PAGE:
One of the joys or risks (depending on your perspective) of writing these newsletters is that we sometimes receive negative feedback. A few weeks ago I wrote about QAnon and the realisations that believers were having that the predictions of Q hadn’t panned out. From this I received the following feedback. My comments in [red].
“If these are your viewpoints, then I wonder if you consider information available from sources other than mainstream media, which you clearly echo in your “newsletter” (I say “yours” for a reason). [While it’s good to consider other sources, at least the mainstream media is written by professional journalists, who, while not perfect and have biases, at least are trained. What other sources would you suggest that are accessible from here in NZ?]
I am an American, but in NZ for 45 years. Herewith, my responses to TWO examples from your diatribe:
I can vouch for the existence of high-level pedophile rings and their protection under certain domains [Then I really hope you’ve done something about this, such as reporting to relevant authorities!]. This reality is tossed as nonsense and minimised by your mockingbird article about “Q beliefs” and what not.
This is the very reason why this horrible crime continues unabated (100,000 missing children in USA – never recovered [Not sure of the source of your 100,000 number (and over what period of time?), but this article provides some interesting background, showing that the number of children missing and never seen again is quite small.]) and this certainly does occur through these rings here in [Location supplied] (I’m an ex-secondary teacher). All protected.
Aren’t you skeptical? [Yes, that’s my role]
Was there election fraud? Is Biden for real the most popular President “eva”? [I believe that this is a reasonable conclusion given the polarisation of the electorate. Many people were highly motivated on both sides meaning a high turnout.]
I saw the votes being changed onscreen during the election night (did you?) [I saw reports of videos but I think there are more prosaic explanations, such as errors being corrected, than election fraud.]
I have seen CCTV of ballots dragged out and counted (multiple times) after everyone ordered home (have you?). [No, I’ve not seen evidence that votes were counted and added to a total multiple times. How credible is your evidence, and would this account for enough error to sway the result?]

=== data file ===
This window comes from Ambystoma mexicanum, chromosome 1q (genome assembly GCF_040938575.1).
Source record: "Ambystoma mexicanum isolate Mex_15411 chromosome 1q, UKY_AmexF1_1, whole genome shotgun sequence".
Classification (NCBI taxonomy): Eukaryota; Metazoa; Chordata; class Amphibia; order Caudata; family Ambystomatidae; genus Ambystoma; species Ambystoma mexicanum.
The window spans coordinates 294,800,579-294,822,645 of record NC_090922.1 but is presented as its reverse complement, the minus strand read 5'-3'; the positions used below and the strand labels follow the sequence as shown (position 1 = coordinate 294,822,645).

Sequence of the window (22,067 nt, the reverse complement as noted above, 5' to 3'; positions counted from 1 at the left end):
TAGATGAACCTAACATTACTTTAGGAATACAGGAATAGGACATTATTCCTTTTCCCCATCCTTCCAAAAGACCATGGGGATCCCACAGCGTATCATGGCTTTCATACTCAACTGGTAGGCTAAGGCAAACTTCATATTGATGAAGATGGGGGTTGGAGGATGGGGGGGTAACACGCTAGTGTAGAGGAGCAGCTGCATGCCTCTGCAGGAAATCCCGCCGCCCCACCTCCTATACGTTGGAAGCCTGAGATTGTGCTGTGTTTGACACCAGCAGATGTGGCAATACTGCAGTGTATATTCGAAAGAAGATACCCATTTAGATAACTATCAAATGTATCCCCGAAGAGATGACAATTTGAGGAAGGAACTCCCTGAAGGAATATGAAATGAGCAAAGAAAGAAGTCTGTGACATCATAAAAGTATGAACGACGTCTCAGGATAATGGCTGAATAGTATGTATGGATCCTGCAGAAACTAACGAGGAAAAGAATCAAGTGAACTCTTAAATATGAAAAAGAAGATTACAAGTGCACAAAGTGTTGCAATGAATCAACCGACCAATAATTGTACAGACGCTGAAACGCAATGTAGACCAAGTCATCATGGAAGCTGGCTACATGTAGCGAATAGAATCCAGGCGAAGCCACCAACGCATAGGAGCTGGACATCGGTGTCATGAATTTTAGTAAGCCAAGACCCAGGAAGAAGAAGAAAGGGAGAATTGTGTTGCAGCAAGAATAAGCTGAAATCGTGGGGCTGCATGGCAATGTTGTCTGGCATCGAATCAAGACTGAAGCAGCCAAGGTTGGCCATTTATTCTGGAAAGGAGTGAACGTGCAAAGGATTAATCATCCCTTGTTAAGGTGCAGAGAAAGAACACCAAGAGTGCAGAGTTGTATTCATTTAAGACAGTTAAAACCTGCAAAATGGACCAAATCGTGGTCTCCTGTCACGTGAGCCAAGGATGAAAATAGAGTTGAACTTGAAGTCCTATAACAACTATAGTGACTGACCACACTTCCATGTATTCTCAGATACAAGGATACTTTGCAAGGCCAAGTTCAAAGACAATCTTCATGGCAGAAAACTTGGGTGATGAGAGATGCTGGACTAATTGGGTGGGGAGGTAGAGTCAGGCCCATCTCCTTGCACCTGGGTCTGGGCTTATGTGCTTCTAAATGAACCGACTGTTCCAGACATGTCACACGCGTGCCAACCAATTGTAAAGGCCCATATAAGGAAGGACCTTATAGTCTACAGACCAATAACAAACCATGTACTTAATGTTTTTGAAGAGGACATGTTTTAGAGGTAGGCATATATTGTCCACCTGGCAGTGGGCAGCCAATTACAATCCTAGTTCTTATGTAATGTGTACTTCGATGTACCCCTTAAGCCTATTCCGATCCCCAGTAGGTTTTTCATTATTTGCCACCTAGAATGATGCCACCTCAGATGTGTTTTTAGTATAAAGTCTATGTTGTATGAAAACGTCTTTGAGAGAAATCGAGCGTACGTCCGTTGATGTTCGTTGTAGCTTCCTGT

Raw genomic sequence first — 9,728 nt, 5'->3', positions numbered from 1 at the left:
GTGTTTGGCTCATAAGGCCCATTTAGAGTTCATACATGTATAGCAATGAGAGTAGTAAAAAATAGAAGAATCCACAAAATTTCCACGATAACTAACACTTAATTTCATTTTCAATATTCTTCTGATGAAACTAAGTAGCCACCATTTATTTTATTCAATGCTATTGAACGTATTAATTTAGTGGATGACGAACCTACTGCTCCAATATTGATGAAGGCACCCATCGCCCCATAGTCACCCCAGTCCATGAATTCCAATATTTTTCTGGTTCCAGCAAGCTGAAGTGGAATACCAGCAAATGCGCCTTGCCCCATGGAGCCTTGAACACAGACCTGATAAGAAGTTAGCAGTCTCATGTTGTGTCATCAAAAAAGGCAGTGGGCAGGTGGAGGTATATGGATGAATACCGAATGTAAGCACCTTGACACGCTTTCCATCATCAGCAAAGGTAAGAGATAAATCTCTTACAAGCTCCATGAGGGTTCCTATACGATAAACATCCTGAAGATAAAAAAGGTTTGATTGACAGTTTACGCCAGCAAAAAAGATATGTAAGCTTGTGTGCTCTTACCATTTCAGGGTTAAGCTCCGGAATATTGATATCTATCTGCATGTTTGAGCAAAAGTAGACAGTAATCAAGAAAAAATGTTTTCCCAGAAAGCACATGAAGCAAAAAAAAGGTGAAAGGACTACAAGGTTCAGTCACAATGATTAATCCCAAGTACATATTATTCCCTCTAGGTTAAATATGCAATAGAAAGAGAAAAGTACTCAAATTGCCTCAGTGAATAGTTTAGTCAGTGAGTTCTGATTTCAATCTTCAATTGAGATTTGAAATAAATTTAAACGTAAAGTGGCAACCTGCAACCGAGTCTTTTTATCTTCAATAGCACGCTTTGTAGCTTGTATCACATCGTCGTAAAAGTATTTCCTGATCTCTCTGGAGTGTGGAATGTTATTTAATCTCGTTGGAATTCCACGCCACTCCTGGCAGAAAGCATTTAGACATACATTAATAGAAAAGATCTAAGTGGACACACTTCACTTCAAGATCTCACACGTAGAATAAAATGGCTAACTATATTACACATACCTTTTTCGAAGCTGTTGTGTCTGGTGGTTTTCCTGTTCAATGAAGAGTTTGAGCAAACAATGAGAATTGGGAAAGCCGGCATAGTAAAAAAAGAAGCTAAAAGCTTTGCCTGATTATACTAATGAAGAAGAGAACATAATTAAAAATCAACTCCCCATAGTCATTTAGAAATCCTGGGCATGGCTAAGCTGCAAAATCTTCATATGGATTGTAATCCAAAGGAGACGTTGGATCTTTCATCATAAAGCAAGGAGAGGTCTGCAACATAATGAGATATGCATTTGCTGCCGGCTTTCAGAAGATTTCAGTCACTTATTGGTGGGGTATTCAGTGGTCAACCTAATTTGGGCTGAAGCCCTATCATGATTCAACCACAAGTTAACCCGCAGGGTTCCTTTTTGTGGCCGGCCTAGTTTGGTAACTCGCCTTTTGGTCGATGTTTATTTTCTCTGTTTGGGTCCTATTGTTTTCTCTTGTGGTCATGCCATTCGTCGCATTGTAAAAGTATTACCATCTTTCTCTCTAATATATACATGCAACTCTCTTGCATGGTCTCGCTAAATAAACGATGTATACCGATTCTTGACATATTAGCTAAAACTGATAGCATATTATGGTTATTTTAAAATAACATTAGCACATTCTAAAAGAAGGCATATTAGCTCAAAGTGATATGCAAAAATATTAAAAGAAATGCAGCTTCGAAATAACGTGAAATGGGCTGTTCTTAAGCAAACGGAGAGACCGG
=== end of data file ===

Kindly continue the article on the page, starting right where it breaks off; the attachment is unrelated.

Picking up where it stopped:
I have seen videos of dumped ballots – for President Trump, of course (have you?) [No, and again, how significant would this be even if this was the case?]
How many dead people? And after you die, you re-register as a Democrat? Thousands, wtf? [Evidence? While there may be isolated cases of this happening, is it widespread enough to affect the outcome?]
I have watched the testimony of many and seen their affidavits under penalty of perjury (>20,000 recorded) from nearly every one of about 5,000 reporting counties in the USA (have you?) [If there was credible evidence of fraud, why wasn’t it presented in the numerous court cases brought?]
Aren’t you skeptical? [Yes, but not credulous]
I could go on, but I’m afraid you are not as skeptical as I. Good luck in your quest to find real answers.”
To me this illustrates the difference between skepticism and unbridled gullibility in buying into conspiracy theories. To me skepticism must be exercised with caution. With specific regard to the US election, if there was clear evidence of large scale fraud it would have been produced in the numerous court cases that the Trump team lost. For the fraud to rise to a level that could determine the outcome would require a vast conspiracy which would likely be exposed very quickly.
We should listen to actual experts, who have commented that the recent US election was the most secure ever.